When you hear the words "turnover" and "churn" do your thoughts turn to chilly fall evenings with fresh-baked apple-filled pastries and a big scoop of ice-cream? Or do the words give you a staffing headache?
A lot of small-business owners make the mistake of not interviewing to hire once. They don't know it, but their hiring practises mean that they have to go through the hiring cycle a couple of times before they find someone that is the rght fit for the job, and will stick around.
There are two main problems here:
1. The wrong person gets hired, and is unproductive. The business owner makes too many concessions for this lack of output, and the company suffers. If you're a small business, you have to be especially aware of the return on investment you get from your human capital. If you keep the person around and their workrate or quality of work doesn't improve, the company suffers for a longer time, but if you fire them you have to find a replacement who will be more productive. And that's hard to know from an interview.
2. A very qualified and skilled candidate is hired, but the job is not challenging for them, and they quit. This leaves the business owner having to go back through the hiring process, which can be time consuming and costly.
If you Google search for "cost of hiring the wrong person" you're going to see a lot of ads for staffing services with some good information attached.
It can cost money, time, productivity, staff morale, customer goodwill and loyalty, when you hire the wrong person. That's why getting it right first time is so important.
So how can you get it right?
It's simple, really, if you pay attention to the skills and behaviors needed to perform the job functions.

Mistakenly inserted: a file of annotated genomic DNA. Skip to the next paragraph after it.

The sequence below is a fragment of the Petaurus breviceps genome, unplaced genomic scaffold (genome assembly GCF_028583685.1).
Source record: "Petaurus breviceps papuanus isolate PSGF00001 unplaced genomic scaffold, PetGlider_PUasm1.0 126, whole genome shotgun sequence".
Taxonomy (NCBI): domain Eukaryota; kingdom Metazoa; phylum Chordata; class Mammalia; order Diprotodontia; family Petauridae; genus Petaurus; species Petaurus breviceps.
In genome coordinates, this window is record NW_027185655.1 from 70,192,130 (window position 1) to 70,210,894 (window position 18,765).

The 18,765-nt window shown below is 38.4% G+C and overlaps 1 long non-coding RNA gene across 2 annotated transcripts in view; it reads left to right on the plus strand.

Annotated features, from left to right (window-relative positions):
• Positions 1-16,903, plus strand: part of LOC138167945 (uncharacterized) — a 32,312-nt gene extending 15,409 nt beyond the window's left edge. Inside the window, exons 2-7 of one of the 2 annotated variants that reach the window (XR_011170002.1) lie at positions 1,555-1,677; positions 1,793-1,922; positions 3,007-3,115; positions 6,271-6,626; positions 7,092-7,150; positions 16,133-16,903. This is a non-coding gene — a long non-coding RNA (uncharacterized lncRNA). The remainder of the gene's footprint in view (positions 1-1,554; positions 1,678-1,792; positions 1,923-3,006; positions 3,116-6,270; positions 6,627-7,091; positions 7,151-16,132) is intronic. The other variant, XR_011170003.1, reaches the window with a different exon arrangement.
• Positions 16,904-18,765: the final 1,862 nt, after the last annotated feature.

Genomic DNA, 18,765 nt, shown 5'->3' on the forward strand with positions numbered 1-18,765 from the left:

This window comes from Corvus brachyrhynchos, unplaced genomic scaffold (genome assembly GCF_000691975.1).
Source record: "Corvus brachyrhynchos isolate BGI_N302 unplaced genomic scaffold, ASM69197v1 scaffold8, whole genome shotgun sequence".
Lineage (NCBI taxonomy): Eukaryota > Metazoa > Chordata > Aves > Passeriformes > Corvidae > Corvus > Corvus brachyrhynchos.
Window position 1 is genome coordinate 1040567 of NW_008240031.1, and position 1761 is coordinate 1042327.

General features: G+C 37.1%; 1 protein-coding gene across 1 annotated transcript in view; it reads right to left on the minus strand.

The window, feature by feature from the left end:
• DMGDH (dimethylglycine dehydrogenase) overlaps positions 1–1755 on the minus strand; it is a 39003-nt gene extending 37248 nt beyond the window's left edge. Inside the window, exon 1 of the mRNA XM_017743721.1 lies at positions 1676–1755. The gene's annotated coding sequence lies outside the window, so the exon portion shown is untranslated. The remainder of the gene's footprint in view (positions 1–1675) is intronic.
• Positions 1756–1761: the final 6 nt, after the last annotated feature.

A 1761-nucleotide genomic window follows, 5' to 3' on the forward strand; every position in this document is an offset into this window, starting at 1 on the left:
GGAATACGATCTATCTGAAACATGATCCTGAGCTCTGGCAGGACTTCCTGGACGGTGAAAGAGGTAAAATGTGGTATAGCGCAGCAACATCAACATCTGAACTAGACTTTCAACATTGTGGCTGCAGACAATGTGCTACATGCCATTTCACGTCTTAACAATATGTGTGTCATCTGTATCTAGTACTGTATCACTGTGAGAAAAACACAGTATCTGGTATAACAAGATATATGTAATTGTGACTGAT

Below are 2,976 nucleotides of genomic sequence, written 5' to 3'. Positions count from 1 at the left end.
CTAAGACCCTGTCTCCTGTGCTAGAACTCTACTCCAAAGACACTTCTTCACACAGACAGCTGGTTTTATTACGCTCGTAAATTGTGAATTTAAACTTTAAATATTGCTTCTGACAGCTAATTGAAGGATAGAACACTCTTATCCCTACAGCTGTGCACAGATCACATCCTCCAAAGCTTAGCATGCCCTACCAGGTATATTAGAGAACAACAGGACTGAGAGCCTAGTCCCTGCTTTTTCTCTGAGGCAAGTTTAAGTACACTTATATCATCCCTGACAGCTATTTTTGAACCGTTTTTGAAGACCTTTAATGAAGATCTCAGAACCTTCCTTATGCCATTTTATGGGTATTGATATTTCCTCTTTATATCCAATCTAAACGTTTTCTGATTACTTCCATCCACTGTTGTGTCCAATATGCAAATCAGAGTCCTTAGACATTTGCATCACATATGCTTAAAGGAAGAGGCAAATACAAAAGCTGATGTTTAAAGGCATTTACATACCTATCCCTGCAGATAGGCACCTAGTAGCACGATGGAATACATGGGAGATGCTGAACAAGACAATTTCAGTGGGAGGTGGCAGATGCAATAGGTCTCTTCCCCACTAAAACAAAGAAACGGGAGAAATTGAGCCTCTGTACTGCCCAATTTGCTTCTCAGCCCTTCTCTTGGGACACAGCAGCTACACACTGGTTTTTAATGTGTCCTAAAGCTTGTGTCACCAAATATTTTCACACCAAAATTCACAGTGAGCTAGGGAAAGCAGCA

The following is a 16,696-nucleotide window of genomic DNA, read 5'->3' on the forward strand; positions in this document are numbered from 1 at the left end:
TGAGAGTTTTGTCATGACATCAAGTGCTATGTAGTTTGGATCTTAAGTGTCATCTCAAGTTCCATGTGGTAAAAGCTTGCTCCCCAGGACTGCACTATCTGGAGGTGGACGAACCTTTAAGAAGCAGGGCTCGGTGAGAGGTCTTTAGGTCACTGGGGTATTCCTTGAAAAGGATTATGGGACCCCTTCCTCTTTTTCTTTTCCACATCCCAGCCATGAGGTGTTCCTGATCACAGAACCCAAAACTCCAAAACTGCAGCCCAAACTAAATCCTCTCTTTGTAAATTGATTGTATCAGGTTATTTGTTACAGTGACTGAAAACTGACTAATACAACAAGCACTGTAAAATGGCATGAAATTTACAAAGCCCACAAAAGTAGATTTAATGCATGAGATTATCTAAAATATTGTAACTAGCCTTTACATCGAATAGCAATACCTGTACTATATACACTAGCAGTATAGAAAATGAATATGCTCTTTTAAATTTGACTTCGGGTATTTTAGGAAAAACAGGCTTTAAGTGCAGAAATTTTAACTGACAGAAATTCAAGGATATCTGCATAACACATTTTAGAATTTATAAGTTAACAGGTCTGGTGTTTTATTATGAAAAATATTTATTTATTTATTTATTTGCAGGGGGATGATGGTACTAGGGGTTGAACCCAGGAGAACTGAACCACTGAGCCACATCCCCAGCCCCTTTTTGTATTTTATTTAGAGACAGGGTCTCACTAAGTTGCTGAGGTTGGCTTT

Be realistic about the job, and how qualified the person really needs to be to do it. Very often, business owners hire over-qualified candidates. Hiring for where you want to be is a good thing, but you have to get there quickly to keep your employees engaged. Some jobs need the candidate to have specific experience, with or without a degree. Not everyone can be a decision-maker, so hiring people with significant decision-making experiece is only likely to disappoint them. And worse, they might question your ability to lead your company, causing disharmony among your other employees.
Be realistic about how much you're paying. Assess how much you're offering as compensation for the position, then look at the skills and experience of your candidate pool and estimate how much a person with that background could reasonably expect to earn. The bigger the discrepancy between the numbers, the shorter that person is likely to stay. There are exceptions, of course, especially around people changing careers or retraining. But by and large, though, people rarely expect to get paid the appropriate rate for the job they do. They expect to get paid the appropriate rate for the jobs they could be doing with their skills and qualifications.
Don't oversell the job to the candidate. If you know that you're hiring for a dead-end data-entry position, don't sell it up as having management potential. Being honest about that will set the right expectation from the start. It will also cause the people most likely to quit to remove themself from the field. When that happens, you're left with the people who either a) really need a job, any job; or b) really want to work for your company. In both cases, they're much more likely to stick around.
Then there's the question of how to thin the herd in the interview process, but that's covered in another article.
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